This time last week the garden was at its autumn peak and it coincided with the gentle best of October. The Dahlia australis reaching tall, but now on borrowed time with clear bright nights and a chill in the air. Asters at their most floriferous and still buoyant in a garden flush with colouring foliage and yet to be dashed by rain. The zenith of brilliant nerine and bright but autumn-soft sunlight shimmering in the miscanthus.
A run of clear mornings kept us spellbound at breakfast time when the light broke over The Tump. One ray grazing the dome of brilliant green where the meadow has replenished itself and then subsequent fingers reaching their way into the garden. The first threw a bolt into a gap in the hedge that passed in a direct line through the silvery seed heads of the tabletop asters to fall full-stop upon the last of the Kniphofia thompsonii var. thompsonii. It was as if the pokers were waiting for the light and for a full three minutes they flared like candles. When it was over we looked up to find the garden awash, the ultramarine of the Salvia patens and the burning seed heads of the switch grass suddenly illuminated. And then the moment had passed. It was simply morning.
What a difference a week makes. Returning from a few days working away, the garden was weighted by rain and the tear of weather. The Anemone hupehensis had lost their petals and I had to retrain my eye where I’d grown used to their glow amongst the berries of the Scarlet Hawthorn. You have to embrace the change and its gathering pace once you feel the tilt, so earlier this morning we took another hour at breakfast time to follow the autumn colour. To trees that we have now encouraged for the best part of ten years and are providing the weight and bulk to make a show.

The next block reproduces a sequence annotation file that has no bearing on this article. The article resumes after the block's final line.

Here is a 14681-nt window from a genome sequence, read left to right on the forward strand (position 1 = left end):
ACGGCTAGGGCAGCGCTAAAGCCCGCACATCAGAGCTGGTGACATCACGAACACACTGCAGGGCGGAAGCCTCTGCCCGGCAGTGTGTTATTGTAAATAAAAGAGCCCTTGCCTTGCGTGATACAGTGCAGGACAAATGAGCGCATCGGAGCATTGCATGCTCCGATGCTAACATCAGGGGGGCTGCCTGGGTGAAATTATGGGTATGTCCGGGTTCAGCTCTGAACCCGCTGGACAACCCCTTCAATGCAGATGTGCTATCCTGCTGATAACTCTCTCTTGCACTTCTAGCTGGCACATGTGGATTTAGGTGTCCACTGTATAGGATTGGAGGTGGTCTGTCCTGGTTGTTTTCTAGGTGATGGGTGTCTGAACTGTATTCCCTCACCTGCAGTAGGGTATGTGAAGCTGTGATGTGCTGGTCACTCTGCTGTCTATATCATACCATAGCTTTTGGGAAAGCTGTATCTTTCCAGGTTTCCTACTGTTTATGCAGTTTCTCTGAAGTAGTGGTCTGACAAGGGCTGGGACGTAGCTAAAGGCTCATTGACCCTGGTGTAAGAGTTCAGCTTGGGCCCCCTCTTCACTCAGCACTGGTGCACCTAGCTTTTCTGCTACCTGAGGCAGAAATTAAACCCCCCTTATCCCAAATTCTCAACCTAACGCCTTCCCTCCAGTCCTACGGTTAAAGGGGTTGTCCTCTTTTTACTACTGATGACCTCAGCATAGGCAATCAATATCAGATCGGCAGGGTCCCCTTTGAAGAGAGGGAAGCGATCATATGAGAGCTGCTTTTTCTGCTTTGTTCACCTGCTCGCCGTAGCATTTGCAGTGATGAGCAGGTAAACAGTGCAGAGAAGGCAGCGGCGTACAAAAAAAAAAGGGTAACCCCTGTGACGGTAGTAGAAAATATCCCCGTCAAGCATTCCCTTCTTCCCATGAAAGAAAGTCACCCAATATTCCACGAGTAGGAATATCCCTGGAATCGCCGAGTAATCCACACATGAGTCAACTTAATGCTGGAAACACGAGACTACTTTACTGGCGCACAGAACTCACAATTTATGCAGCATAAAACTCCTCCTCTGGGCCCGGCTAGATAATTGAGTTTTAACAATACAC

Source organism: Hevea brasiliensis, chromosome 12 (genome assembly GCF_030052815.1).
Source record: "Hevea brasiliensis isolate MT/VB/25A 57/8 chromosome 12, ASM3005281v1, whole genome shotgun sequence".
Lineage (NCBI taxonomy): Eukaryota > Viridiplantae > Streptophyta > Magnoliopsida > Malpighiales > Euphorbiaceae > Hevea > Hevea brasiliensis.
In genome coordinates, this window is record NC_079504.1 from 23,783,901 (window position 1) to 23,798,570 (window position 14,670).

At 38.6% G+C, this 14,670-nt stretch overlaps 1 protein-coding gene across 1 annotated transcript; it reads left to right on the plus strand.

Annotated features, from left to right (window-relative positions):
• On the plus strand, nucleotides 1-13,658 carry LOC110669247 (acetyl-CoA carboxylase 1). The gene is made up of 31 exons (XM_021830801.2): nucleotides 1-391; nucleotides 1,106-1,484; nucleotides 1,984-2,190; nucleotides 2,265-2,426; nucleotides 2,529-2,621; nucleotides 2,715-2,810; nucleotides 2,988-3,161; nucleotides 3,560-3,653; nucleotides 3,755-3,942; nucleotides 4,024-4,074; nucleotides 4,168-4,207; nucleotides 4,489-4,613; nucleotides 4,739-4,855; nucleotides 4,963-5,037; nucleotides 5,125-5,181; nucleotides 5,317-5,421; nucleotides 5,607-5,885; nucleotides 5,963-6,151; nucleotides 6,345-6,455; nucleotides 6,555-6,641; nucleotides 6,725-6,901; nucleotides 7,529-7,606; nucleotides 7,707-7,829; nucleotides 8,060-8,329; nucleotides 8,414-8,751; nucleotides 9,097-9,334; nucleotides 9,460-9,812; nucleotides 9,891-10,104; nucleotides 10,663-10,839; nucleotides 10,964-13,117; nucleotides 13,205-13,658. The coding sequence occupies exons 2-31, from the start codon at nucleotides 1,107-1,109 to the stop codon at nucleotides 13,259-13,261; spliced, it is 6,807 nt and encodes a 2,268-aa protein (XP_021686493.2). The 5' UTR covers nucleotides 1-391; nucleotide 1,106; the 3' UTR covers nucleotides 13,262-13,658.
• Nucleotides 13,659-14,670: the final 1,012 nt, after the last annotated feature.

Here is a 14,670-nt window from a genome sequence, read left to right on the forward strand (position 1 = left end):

The Yoshino cherry (main image) is every bit as good at the end of its year and before it drops as it is fresh and alive with blossom at the beginning of the growing season. I like that it stands alone in the yard and becomes the point of crimson focus. Bigger and better than last year’s display and a marker to think about time before it falls back to winter twiggery. Perhaps your attention has been elsewhere in the activity of gardening whilst they have been quietly bulking during the summer, but it is a good feeling to stand back and take in the presence of trees you have nurtured and which, after a decade of growth, now feel substantial.
A young tree moving from youth into the beginnings of maturity can make you feel at scale with time and place. You have to stand back to survey their stature and to take in the time that in one way feels like it has passed all too quickly, but is also mapped so very definitely in growth. The vase-shaped forms of the Chequer trees now colouring so vividly at the bottom of the ditch are a good example. They were planted as feathered maidens no taller than my shoulder a decade ago and now we walk amongst them. The cloud of sweet smelling perfume that holds the hollow now that the cercidiphyllum have presence is also testament to them having the heft to make this place their own and we can now legitimately call it the Katsura Grove.
On a journey of their own making the stand of young hawthorn that has regenerated around the old pollard on the flanks of The Tump has changed this place entirely. When we arrived the pollard stood in splendid isolation and marked one of the last things the farmer did here before he died. The tree, as if to mark the end of that era, never regenerated successfully from his final lopping but, with a change of regime and lighter grazing, it is now all but eclipsed by a young spinney of Crataegus. Sown there, no doubt, by birds which would have rested in the limbs of the pollard, we have allowed the seedlings to come to something with a lighter touch on the land.
The wilder feeling in the land is good to see for its abundance in the autumn, with the Cornus mas now suddenly having weight along the ditch. We didn’t take in their russet colouring last year, for they had not yet begun to register, but this year they have presence. Their limbs are not yet touching, but you can begin to imagine that they might in the not so distant future. Forming a moment of still where their branches arrest the wind and where not so long ago there was nothing. They have made a place here and a backdrop for the blackening foliage of the Inula and the yellowing Equisetum. Somewhere changed by time, the benefit of patience and bettered for being generous.
Words: Dan Pearson | Photographs: Huw Morgan
Published 22 October 2022